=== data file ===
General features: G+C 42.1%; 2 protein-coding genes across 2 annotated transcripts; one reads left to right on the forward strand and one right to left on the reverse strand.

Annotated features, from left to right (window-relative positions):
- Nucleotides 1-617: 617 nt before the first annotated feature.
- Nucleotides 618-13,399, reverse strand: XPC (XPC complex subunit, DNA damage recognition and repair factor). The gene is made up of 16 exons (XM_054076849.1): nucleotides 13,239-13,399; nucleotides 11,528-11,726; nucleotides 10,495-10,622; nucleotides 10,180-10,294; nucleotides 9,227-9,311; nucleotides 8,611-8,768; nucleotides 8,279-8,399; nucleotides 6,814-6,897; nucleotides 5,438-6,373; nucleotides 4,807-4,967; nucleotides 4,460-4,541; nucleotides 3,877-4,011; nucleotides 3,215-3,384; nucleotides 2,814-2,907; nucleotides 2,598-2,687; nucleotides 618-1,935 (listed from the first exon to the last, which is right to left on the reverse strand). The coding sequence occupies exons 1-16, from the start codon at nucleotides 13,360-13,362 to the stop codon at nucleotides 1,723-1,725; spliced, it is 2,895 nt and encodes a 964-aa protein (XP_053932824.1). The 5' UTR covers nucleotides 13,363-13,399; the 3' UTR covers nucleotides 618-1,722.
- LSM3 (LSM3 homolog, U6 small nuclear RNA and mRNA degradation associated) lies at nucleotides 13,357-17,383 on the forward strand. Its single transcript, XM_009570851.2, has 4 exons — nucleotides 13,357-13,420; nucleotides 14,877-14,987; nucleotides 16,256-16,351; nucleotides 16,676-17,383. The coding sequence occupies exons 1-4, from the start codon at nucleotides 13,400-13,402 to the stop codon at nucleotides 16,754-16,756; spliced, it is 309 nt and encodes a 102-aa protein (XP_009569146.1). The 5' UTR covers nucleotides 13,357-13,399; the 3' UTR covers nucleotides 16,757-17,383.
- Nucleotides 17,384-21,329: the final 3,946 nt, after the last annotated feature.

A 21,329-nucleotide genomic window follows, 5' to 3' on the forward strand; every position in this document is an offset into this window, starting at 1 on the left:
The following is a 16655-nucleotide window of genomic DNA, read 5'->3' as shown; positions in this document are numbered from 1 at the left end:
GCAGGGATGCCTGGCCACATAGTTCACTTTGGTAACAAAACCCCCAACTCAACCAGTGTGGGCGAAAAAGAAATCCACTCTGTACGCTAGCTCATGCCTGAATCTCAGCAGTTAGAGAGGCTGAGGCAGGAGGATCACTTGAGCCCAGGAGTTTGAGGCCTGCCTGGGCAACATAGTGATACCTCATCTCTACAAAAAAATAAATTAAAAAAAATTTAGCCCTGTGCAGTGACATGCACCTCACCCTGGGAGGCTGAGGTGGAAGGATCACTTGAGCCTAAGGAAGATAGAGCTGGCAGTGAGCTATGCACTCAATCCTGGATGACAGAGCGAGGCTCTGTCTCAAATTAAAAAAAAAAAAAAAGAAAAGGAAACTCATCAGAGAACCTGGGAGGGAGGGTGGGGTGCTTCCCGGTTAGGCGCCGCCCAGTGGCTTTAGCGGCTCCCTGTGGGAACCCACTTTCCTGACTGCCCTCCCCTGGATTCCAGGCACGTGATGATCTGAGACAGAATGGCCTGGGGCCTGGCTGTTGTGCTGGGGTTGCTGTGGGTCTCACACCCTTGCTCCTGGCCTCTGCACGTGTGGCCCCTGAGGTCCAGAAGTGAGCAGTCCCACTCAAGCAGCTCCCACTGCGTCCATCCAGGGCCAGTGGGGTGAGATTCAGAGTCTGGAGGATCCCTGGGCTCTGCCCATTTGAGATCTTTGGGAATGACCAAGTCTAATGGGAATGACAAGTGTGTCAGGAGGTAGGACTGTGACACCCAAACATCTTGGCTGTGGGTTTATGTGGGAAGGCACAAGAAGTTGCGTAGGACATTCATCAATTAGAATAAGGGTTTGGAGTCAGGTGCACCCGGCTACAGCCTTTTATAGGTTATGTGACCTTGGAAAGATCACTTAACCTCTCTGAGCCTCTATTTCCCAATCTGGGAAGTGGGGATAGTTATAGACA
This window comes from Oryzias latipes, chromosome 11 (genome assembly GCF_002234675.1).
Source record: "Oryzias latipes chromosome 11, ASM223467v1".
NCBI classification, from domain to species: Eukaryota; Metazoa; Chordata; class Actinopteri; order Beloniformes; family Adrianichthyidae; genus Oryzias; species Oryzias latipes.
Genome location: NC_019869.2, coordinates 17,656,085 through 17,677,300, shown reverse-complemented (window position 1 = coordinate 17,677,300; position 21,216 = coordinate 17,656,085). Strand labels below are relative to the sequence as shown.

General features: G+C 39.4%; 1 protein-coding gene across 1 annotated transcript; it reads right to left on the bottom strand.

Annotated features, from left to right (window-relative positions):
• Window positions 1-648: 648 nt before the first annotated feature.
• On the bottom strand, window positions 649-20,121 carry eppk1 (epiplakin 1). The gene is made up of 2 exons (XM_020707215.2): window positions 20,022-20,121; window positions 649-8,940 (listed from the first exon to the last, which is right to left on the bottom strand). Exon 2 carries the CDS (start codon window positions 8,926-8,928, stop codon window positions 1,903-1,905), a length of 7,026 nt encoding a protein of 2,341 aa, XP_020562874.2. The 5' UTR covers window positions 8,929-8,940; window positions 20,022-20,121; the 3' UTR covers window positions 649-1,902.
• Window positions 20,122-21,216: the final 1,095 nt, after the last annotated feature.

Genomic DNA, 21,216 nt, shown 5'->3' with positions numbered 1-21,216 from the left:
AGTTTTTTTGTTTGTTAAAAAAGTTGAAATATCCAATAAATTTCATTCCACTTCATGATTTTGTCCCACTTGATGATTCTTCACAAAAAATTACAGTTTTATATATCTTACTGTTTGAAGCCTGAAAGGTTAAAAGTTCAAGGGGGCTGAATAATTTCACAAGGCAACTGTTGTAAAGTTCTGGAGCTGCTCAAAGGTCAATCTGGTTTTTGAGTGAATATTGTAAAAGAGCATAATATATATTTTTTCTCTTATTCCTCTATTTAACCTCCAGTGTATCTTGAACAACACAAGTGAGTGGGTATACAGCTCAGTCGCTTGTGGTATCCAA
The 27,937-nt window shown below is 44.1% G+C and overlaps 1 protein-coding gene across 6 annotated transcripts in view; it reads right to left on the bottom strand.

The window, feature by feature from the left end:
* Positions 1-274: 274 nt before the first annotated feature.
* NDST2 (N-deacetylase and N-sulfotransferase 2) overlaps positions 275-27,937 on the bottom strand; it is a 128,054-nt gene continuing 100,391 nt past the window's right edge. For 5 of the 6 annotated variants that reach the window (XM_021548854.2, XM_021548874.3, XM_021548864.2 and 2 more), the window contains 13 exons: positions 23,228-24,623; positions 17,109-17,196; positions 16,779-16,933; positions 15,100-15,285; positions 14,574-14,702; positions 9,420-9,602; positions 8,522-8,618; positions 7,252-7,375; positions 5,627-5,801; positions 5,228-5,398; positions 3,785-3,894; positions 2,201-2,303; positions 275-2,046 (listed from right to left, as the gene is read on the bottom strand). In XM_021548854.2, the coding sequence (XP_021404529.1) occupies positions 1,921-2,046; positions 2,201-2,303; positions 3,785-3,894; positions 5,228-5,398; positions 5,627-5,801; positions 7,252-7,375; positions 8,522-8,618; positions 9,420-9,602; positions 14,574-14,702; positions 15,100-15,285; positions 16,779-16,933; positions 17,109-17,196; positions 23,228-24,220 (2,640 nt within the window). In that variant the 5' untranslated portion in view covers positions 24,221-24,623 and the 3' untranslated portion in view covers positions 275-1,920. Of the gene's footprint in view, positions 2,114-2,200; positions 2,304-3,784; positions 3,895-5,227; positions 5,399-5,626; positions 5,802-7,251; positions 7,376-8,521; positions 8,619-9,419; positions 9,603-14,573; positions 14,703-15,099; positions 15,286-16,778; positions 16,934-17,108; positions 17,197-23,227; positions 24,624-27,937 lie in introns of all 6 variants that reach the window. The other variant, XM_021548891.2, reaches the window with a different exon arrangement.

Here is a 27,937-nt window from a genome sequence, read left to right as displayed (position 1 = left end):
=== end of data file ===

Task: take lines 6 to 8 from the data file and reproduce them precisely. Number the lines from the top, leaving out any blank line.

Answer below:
- Nucleotides 17,384-21,329: the final 3,946 nt, after the last annotated feature.

A 21,329-nucleotide genomic window follows, 5' to 3' on the forward strand; every position in this document is an offset into this window, starting at 1 on the left:
The following is a 16655-nucleotide window of genomic DNA, read 5'->3' as shown; positions in this document are numbered from 1 at the left end: